It’s thought that 4.5 million people across the globe are blind because of glaucoma, making it the third highest cause of blindness worldwide.
The eye condition can be difficult to diagnose because symptoms don’t appear straight away – instead, they develop slowly over many years. This means many patients only seek treatment when they notice they’re losing their sight, when significant damage has already occurred.
What causes glaucoma?
Glaucoma is a group of conditions caused by normal fluid in the eye that hasn’t drained properly. This creates pressure that damages the optic nerve connecting the eye to the brain, resulting in sight loss. Although the causes of glaucoma are not fully understood, factors such as age, family history, racial background and other medical conditions such as diabetes and short-sightedness can increase the risk. It can affect people of all ages, but it’s most common in adults over the age of 60.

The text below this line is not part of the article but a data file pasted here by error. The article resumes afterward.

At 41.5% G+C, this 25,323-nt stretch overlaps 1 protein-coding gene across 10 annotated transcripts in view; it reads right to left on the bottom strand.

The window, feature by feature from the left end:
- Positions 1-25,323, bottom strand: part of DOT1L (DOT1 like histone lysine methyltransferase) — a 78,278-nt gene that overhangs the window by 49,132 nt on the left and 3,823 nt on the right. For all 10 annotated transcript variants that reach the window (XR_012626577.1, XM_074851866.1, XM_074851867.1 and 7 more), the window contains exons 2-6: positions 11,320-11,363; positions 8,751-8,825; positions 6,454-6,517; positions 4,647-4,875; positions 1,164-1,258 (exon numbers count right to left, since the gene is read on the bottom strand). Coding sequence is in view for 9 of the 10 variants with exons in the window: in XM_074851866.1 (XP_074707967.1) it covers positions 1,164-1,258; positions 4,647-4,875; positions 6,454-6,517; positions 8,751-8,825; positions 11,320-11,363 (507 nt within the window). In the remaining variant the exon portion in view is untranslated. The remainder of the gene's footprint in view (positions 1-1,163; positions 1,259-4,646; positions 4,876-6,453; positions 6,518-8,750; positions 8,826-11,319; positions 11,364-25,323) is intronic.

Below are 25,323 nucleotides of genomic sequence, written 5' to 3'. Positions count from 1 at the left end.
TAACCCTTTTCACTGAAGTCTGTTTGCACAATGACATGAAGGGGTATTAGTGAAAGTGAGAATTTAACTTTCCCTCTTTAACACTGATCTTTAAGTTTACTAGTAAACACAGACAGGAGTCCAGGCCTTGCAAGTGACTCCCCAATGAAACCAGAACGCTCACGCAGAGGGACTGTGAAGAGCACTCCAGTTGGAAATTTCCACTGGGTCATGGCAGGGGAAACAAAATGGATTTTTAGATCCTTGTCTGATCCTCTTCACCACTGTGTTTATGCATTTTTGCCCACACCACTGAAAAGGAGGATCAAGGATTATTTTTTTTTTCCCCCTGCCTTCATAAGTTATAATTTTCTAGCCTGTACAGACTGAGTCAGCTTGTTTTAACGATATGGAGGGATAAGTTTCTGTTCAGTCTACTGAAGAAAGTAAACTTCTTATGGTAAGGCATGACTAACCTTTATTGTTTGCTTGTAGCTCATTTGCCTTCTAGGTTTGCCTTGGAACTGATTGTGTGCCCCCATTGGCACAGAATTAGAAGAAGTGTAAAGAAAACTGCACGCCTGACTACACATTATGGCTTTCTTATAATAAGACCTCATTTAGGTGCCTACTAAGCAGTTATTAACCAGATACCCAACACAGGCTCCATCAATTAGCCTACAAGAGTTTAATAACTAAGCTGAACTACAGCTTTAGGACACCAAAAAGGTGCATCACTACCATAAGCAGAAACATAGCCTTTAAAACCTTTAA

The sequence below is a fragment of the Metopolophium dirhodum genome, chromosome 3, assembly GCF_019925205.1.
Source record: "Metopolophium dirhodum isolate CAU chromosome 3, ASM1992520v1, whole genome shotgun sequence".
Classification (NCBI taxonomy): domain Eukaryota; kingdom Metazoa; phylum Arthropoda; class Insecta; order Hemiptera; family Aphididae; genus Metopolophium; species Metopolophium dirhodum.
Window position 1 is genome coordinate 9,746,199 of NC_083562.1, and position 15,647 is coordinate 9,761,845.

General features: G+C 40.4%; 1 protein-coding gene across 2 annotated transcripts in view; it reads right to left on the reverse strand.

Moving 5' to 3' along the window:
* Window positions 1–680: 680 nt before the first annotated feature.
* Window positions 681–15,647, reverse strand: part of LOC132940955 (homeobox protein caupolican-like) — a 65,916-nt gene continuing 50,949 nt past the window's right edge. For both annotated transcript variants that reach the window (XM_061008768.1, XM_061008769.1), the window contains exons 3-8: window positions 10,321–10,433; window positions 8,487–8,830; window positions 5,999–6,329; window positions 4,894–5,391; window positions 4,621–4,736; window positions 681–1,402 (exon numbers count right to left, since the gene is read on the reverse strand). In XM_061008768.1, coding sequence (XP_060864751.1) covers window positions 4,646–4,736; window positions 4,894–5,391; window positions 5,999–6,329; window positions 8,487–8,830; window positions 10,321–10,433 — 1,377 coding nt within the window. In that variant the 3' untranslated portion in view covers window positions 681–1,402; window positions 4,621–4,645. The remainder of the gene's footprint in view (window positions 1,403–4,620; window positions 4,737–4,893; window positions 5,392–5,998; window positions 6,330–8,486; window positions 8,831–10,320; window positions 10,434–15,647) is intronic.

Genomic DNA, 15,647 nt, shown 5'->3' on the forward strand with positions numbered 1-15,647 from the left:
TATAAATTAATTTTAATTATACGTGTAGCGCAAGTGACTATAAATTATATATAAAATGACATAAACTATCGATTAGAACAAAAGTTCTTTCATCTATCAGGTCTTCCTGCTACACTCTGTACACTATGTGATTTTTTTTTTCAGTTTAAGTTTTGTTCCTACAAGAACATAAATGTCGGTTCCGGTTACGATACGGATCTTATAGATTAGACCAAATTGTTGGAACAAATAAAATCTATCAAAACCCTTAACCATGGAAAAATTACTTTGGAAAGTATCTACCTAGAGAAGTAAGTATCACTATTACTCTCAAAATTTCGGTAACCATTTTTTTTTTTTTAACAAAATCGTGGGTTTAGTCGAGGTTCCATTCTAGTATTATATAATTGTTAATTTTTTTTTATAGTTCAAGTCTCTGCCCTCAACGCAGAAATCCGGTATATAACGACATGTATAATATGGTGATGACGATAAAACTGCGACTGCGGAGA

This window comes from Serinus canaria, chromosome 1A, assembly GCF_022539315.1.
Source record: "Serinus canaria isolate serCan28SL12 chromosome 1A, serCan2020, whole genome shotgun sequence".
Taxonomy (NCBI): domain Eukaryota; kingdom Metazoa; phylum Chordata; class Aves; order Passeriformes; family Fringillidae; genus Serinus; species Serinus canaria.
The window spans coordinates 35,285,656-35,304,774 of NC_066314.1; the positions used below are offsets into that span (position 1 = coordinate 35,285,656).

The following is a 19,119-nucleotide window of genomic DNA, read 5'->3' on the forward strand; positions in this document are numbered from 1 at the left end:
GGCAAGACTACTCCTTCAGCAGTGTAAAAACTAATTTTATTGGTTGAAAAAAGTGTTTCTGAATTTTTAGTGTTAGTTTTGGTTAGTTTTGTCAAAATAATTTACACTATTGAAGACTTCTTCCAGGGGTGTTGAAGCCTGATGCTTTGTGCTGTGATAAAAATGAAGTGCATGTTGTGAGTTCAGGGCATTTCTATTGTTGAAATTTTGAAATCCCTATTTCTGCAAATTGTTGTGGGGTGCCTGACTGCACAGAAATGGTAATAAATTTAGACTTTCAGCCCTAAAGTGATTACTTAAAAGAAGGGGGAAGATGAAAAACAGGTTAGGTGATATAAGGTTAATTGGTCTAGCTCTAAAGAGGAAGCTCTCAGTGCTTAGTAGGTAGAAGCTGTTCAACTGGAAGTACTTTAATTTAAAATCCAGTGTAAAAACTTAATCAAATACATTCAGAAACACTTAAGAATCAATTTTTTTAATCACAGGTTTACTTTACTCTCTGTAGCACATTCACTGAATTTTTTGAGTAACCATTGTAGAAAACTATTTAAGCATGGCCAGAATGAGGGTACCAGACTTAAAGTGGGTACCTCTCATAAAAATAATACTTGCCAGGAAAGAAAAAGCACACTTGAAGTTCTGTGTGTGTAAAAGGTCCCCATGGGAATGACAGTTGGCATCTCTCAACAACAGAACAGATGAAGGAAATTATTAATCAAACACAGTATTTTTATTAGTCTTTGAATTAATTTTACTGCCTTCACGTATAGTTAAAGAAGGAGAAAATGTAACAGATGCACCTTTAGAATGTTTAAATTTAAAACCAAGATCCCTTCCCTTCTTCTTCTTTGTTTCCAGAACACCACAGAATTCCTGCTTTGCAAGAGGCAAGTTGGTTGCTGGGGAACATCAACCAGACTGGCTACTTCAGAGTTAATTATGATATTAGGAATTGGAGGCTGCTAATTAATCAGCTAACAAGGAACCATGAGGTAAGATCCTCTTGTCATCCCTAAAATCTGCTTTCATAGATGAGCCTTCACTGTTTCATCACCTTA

What are the different types of glaucoma?
There are different types of glaucoma, and treatment will depend on the type a patient has.
Primary open-angle glaucoma is the most common form of the condition where the channels that drain fluid from the eyes become clogged, causing an increase in pressure. A person may have few warning signs but if caught early, this form of glaucoma generally responds well to medication.
Acute angle-closure glaucoma, which is less common and often occurs in people who have smaller eyes, where blockages are more likely. It causes sudden, intense symptoms that require urgent treatment: medication to lower the pressure is usually needed before surgery can be carried out to correct the issue.
An injury to the eye, illness or taking certain types of medication, such as steroids, can cause secondary glaucoma.